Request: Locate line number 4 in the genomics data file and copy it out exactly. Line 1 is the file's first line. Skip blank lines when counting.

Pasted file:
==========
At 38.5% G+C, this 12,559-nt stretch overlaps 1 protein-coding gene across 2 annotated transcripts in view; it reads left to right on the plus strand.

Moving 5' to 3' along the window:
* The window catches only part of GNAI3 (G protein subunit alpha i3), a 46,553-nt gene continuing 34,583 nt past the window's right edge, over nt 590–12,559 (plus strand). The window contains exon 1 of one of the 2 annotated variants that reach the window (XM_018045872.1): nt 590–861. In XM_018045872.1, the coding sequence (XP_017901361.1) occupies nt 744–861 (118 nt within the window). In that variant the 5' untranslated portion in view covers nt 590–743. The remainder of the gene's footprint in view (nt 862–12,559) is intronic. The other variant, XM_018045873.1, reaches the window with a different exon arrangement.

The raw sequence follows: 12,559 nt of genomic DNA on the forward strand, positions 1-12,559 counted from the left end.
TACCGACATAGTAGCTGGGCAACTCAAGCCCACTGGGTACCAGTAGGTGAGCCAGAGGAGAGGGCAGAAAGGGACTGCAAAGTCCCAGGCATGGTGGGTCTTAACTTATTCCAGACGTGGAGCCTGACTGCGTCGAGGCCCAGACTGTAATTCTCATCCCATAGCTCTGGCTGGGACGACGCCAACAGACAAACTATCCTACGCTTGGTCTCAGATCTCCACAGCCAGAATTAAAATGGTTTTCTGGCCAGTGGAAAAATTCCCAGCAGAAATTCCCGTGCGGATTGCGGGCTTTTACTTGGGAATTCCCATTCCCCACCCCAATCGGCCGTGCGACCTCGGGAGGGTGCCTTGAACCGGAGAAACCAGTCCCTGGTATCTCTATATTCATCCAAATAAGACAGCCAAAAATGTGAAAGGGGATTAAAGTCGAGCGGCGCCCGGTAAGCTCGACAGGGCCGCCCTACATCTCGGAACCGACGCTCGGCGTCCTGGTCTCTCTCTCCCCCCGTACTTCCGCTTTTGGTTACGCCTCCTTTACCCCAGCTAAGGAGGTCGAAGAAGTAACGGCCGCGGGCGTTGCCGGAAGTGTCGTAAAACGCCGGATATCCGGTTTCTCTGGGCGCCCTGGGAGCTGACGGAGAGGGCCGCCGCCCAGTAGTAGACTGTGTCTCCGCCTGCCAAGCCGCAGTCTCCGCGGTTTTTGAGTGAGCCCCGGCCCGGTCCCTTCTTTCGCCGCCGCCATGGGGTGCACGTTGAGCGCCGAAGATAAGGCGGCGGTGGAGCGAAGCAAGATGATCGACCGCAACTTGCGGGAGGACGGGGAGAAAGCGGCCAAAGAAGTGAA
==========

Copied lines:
The raw sequence follows: 12,559 nt of genomic DNA on the forward strand, positions 1-12,559 counted from the left end.